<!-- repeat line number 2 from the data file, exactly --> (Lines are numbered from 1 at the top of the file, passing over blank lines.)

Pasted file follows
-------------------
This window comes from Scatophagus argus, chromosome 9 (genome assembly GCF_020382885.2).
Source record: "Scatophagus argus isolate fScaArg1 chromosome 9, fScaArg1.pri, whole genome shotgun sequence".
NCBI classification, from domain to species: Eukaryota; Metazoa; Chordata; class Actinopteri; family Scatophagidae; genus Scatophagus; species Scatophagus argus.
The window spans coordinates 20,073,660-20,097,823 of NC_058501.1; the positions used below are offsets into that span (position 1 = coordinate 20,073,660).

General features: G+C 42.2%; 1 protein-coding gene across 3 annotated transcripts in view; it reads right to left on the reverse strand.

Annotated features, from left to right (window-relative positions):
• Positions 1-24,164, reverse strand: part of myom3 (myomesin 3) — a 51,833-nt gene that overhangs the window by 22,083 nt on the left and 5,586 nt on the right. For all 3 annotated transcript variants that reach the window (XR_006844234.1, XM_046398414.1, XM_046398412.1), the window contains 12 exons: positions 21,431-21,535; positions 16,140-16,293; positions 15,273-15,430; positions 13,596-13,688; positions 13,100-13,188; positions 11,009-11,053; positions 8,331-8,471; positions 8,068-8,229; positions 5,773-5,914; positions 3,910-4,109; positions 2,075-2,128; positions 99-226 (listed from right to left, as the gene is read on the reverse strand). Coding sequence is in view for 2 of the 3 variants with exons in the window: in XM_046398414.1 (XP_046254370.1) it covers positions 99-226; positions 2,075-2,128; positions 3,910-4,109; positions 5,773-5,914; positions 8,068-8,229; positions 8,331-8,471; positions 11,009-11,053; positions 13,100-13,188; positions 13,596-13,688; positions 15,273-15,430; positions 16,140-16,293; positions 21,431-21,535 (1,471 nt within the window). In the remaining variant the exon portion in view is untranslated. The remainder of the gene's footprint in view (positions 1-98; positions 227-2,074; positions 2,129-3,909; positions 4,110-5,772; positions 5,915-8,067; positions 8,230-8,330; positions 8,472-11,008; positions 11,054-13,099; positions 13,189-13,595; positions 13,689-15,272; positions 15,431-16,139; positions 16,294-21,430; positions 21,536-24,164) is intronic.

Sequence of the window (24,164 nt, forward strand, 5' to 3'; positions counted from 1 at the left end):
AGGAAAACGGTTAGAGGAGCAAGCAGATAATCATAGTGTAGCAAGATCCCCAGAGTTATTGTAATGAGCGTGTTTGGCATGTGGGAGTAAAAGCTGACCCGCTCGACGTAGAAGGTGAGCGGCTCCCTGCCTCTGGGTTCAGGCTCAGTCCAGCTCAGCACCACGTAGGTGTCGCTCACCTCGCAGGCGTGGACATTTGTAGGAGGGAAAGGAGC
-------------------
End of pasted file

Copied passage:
Source record: "Scatophagus argus isolate fScaArg1 chromosome 9, fScaArg1.pri, whole genome shotgun sequence".